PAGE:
EXPLORE
December 13, 2011
Half a century ago, the future was an oft-discussed topic. There would be flying cars in skyways that would have replaced our highways. Colonies in space or on the moon? Heck, there was serious talk of commuting to and from space stations. Oh yeah, there would be no money. Instead things would be bought and sold through an automated system that linked credit and cash on hand in an account. Cars don't fly, highways on the ground are congested and no one commutes to the International Space Station, at least not on a daily basis, but 50 years after a space age vision of the future was a subject of discussion for an optimistic America, one prediction has nearly come true: cash just ain't what it used to be. Sure, just about everyone carries a few bucks, maybe even a Jackson or two, but most transactions involving double digit dollar amounts are conducted in the space age way. Swipe a card, tap a token or simply punch in a code on a keypad and hundreds or even thousands of dollars (virtual dollars, actually)
NEWS
July 28, 2008
Genes can't explain all human behavior David P. Barash is a superb scientist but a lousy sociologist ("Monkeying with evolution," Commentary, July 24). As a historian of science, I fully accept the evolutionary explanation of human origins and the idea that our genes influence everything from eye color to temperament. But I also recognize the fallacy in Mr. Barash's argument. Science is not simply an apolitical search for truth. Seemingly objective criteria such as race and measures of cogitation are riddled with subjective cultural assumptions.
NEWS
December 3, 2007
SEYMOUR BENZER, 86 Pioneer of neuroscience Seymour Benzer, a groundbreaking biologist whose work linking behavior and genes laid the foundation for modern neuroscience, died of a stroke Friday at Huntington Hospital in Pasadena, Calif., said Jill Perry, a spokeswoman for the California Institute of Technology, where Dr. Benzer was professor emeritus. Dr. Benzer's research in the 1960s countered the common belief that human behavior was shaped primarily by environment, giving genetics a far bigger role than they were previously assigned.
NEWS
By Jodi S. Cohen and Jodi S. Cohen,Chicago Tribune | March 16, 2007
ANN ARBOR, Mich. -- In her dorm at the University of Michigan, Denise Rowe looks as much like a sick patient as a student. Before she eats a meal, goes to sleep at night, or even kisses her boyfriend, she first has to slip off the blue surgical mask that covers her nose and mouth and hooks around her ears. Didn't freshmen already have enough pressure to fit in? "People do kind of look at you weird," said Rowe, 18, the outline of her mouth moving behind the cotton mask. Around the Ann Arbor campus this winter, 1,400 students have been participating in a study to learn whether wearing masks makes a difference in who gets the flu. About 830 of them are assigned to wear the devices for six weeks, while the rest take no precautions.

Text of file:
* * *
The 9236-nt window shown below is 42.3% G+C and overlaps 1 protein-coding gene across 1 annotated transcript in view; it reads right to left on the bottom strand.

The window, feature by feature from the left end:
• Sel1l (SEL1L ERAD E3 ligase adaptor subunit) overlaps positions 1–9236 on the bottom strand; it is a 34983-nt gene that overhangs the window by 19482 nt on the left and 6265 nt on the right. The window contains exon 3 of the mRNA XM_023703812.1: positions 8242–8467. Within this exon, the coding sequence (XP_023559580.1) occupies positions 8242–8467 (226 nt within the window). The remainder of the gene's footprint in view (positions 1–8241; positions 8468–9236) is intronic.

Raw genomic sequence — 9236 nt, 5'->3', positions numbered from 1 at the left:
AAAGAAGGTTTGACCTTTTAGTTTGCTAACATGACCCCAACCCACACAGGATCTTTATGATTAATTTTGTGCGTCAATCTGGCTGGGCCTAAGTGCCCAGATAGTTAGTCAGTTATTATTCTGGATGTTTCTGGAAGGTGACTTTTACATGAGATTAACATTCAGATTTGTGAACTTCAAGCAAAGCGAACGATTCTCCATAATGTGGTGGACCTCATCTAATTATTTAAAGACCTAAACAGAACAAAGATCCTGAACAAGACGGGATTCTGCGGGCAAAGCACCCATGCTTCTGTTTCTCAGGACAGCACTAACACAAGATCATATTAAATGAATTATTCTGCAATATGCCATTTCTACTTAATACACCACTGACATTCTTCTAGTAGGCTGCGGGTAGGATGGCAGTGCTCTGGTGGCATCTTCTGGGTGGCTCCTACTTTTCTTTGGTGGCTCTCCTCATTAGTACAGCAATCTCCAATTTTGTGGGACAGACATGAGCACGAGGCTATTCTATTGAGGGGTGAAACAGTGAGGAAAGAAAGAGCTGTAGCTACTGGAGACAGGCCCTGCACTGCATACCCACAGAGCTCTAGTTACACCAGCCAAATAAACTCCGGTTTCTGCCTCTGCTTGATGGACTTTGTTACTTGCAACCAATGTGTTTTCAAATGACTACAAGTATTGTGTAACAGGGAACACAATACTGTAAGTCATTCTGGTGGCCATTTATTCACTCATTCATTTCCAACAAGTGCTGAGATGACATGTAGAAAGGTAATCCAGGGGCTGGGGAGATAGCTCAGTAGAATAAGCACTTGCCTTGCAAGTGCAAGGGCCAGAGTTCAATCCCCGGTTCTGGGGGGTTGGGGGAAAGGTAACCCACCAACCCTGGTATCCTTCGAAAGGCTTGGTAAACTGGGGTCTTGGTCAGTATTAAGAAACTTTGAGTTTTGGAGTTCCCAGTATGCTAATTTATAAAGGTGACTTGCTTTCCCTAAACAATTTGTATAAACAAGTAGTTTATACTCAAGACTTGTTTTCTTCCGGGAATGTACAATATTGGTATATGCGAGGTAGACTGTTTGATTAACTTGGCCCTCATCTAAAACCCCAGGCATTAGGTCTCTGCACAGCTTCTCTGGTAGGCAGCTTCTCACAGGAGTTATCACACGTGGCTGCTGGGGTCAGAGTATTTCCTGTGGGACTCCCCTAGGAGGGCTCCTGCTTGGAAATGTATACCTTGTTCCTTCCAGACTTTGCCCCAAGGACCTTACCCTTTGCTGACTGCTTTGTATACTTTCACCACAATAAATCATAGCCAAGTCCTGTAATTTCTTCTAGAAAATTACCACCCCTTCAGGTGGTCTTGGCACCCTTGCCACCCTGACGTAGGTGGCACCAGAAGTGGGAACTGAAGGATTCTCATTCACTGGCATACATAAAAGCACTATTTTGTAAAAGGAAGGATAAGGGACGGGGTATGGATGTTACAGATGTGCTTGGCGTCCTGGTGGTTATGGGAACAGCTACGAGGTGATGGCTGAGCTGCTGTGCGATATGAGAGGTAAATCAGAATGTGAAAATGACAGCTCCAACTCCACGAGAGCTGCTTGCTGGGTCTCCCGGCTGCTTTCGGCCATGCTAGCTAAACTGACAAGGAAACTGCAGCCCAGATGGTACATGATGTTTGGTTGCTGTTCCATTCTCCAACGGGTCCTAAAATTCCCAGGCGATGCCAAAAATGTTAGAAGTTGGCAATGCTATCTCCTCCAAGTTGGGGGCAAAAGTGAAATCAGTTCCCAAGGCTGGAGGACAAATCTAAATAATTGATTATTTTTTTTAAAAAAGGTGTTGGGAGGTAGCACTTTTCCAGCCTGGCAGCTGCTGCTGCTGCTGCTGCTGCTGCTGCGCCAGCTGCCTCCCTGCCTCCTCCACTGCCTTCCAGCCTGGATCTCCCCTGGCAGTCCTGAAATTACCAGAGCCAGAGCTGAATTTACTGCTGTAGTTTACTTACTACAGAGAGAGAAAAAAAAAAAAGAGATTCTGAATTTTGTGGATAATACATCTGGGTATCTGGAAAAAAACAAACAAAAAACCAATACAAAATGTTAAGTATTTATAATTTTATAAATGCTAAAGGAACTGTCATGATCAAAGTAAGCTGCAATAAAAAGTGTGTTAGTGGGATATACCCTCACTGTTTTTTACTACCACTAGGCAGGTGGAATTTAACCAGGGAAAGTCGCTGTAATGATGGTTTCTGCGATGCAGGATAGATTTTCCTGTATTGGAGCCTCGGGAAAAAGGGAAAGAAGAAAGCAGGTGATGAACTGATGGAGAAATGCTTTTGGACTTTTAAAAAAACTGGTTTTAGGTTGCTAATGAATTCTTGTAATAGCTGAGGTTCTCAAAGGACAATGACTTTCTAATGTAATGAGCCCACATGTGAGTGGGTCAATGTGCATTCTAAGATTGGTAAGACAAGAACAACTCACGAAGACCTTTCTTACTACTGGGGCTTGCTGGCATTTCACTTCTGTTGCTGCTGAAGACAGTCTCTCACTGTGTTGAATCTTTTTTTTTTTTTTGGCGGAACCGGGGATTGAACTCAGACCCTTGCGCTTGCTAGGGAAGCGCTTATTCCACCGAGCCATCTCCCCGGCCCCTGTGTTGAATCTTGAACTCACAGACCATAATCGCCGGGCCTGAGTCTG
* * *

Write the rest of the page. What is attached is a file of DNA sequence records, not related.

NEWS
By Adil E. Shamoo | October 22, 2006
What has my new country, the United States, done to my old country, Iraq? The Baghdad I knew growing up was a place where people of different faiths and different sects lived in an atmosphere of tolerance and acceptance. Though my family encountered some discrimination because we were Christians, hostility and violence were rare. Compare that with Iraq today. A recent Johns Hopkins University report put the number of violent Iraqi civilian deaths at more than 600,000since the U.S. invasion.
NEWS
By GORDON LIVINGSTON | May 19, 2006
The recent difficulties occasioned by the abuse of "prescription medication" on the part of radio talk-show host Rush Limbaugh and Democratic Rep. Patrick J. Kennedy of Rhode Island have again raised the issue of the disease model of addiction vs. the concepts of legal and personal responsibility. It has been said that "truth is a matter of emphasis." To understand this concept clinically, consider the struggle we have in dealing with the tension between biological predisposition and volitional behavior.
FEATURES
By Diane Winston | April 10, 1991
Politely but firmly, Miss Manners looked straight at seventy-odd students, teachers and aficionados of philosophy and took the whole lot to task."I came here to complain," the arbiter of etiquette told a roomful of academics at Johns Hopkins University. "Philosophers are not paying enough attention to manners."Judith Martin, whose alter ego "Miss Manners" is beloved by million of readers nationwide, was the guest speaker yesterday at a philosophy department seminar in the Milton Eisenhower Library.
NEWS
By Daniel Berger | November 17, 1990
HISTORY IS FULL of warfare, and can be written as little else. A school of revisionist historians, concentrating on violent themes in American history with isolationist blinders, replaced one misperception with another. There was never anything peculiarly American about American violence.But what if the frequency of warfare recounted in the Book of Judges, the Iliad and other ancient texts were carried out with all the wonders of late 20th-century science? Computers, nuclear fusion, missile-delivered anthrax disease and nerve gas make us think that war must be abolished as a human practice.
NEWS
By LAURA SMITHERMAN AND PAUL ADAMS and LAURA SMITHERMAN AND PAUL ADAMS,SUN REPORTERS | October 11, 2005
The most widely used exercise in game theory, the field that drew the Nobel Prize in Economic Sciences this year, has nothing to do with economics. It's called the "prisoner's dilemma" and examines the choices of two criminals to stay mum or confess and implicate their cohort. The dilemma is a favorite teaching tool of Thomas C. Schelling, a professor at the University of Maryland who won the Nobel yesterday. The prize committee bestowed the honor on Schelling and Israeli-American Robert J. Aumann for their research on game theory.
FEATURES
By Kevin W. McCullough and Kevin W. McCullough,LOS ANGELES TIMES | August 17, 2005
Smoking might be less common in movies than has been perceived, researchers have reported, adding that movie characters who do light up are more likely to be lower-class bad guys, not glamorized heroes. By tracking the smoking habits of lead characters in 477 popular American films released from 1990 through 1998, researchers found that the smoking rate was similar to the smoking rate in the population at large: 23.3 percent in movies and 21.8 percent in real life. "This is the first objective study of smoking in the movies," said the study's lead author, Dr. Karan Omidvari, a physician in the Heart and Vascular Institute at St. Michael's Medical Center in Newark, N.J. He added that previous studies were subjective and sometimes unscientific.